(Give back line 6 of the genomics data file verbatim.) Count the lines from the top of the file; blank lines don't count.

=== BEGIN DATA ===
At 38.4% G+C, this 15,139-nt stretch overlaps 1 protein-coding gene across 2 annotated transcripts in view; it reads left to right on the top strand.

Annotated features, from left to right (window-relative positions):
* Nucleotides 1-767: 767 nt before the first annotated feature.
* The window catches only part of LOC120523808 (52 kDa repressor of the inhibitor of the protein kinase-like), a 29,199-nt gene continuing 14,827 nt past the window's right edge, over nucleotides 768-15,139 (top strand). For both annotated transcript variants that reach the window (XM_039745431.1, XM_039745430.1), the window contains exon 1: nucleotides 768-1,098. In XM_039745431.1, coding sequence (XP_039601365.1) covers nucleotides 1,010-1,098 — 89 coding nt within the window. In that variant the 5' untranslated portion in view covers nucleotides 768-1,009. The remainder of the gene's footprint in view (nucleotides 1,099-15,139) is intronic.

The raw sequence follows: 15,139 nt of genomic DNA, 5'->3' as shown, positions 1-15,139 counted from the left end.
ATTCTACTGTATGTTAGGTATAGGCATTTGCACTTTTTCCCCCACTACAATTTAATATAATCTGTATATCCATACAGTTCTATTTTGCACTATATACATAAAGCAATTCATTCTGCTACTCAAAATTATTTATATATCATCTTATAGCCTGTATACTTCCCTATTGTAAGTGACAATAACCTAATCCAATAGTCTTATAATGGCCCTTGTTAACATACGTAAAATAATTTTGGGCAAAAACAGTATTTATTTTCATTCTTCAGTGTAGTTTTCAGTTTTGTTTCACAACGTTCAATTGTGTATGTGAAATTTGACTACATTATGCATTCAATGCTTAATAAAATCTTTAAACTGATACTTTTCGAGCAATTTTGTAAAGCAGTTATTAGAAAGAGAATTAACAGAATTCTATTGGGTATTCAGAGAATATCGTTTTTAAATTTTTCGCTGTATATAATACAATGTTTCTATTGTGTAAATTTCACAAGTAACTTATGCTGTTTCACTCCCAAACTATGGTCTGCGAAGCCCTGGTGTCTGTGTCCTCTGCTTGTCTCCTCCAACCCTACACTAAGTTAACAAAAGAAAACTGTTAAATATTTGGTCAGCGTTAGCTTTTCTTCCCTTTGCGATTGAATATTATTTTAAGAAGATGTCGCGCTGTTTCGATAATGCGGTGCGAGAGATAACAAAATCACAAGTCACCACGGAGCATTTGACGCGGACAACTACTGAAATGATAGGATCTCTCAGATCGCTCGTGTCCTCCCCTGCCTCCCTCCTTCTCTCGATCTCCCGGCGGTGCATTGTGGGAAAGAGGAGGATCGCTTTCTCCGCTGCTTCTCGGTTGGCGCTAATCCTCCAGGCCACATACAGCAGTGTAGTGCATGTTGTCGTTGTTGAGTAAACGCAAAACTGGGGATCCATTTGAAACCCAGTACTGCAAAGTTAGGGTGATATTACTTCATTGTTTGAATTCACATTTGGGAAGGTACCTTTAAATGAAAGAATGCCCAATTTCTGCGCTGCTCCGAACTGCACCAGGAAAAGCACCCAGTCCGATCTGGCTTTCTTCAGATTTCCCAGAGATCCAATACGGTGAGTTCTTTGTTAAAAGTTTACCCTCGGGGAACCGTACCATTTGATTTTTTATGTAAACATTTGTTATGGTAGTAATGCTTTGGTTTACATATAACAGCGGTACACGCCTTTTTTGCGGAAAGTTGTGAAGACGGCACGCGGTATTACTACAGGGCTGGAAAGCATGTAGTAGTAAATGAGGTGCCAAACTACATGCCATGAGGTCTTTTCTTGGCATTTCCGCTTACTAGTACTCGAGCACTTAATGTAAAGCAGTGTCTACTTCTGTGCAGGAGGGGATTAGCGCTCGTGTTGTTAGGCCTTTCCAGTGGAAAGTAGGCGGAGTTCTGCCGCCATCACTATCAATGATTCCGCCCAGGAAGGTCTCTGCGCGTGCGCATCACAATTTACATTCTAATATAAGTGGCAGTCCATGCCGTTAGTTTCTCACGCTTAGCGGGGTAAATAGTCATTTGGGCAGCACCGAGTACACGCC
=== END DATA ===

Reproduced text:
ATTCTACTGTATGTTAGGTATAGGCATTTGCACTTTTTCCCCCACTACAATTTAATATAATCTGTATATCCATACAGTTCTATTTTGCACTATATACATAAAGCAATTCATTCTGCTACTCAAAATTATTTATATATCATCTTATAGCCTGTATACTTCCCTATTGTAAGTGACAATAACCTAATCCAATAGTCTTATAATGGCCCTTGTTAACATACGTAAAATAATTTTGGGCAAAAACAGTATTTATTTTCATTCTTCAGTGTAGTTTTCAGTTTTGTTTCACAACGTTCAATTGTGTATGTGAAATTTGACTACATTATGCATTCAATGCTTAATAAAATCTTTAAACTGATACTTTTCGAGCAATTTTGTAAAGCAGTTATTAGAAAGAGAATTAACAGAATTCTATTGGGTATTCAGAGAATATCGTTTTTAAATTTTTCGCTGTATATAATACAATGTTTCTATTGTGTAAATTTCACAAGTAACTTATGCTGTTTCACTCCCAAACTATGGTCTGCGAAGCCCTGGTGTCTGTGTCCTCTGCTTGTCTCCTCCAACCCTACACTAAGTTAACAAAAGAAAACTGTTAAATATTTGGTCAGCGTTAGCTTTTCTTCCCTTTGCGATTGAATATTATTTTAAGAAGATGTCGCGCTGTTTCGATAATGCGGTGCGAGAGATAACAAAATCACAAGTCACCACGGAGCATTTGACGCGGACAACTACTGAAATGATAGGATCTCTCAGATCGCTCGTGTCCTCCCCTGCCTCCCTCCTTCTCTCGATCTCCCGGCGGTGCATTGTGGGAAAGAGGAGGATCGCTTTCTCCGCTGCTTCTCGGTTGGCGCTAATCCTCCAGGCCACATACAGCAGTGTAGTGCATGTTGTCGTTGTTGAGTAAACGCAAAACTGGGGATCCATTTGAAACCCAGTACTGCAAAGTTAGGGTGATATTACTTCATTGTTTGAATTCACATTTGGGAAGGTACCTTTAAATGAAAGAATGCCCAATTTCTGCGCTGCTCCGAACTGCACCAGGAAAAGCACCCAGTCCGATCTGGCTTTCTTCAGATTTCCCAGAGATCCAATACGGTGAGTTCTTTGTTAAAAGTTTACCCTCGGGGAACCGTACCATTTGATTTTTTATGTAAACATTTGTTATGGTAGTAATGCTTTGGTTTACATATAACAGCGGTACACGCCTTTTTTGCGGAAAGTTGTGAAGACGGCACGCGGTATTACTACAGGGCTGGAAAGCATGTAGTAGTAAATGAGGTGCCAAACTACATGCCATGAGGTCTTTTCTTGGCATTTCCGCTTACTAGTACTCGAGCACTTAATGTAAAGCAGTGTCTACTTCTGTGCAGGAGGGGATTAGCGCTCGTGTTGTTAGGCCTTTCCAGTGGAAAGTAGGCGGAGTTCTGCCGCCATCACTATCAATGATTCCGCCCAGGAAGGTCTCTGCGCGTGCGCATCACAATTTACATTCTAATATAAGTGGCAGTCCATGCCGTTAGTTTCTCACGCTTAGCGGGGTAAATAGTCATTTGGGCAGCACCGAGTACACGCC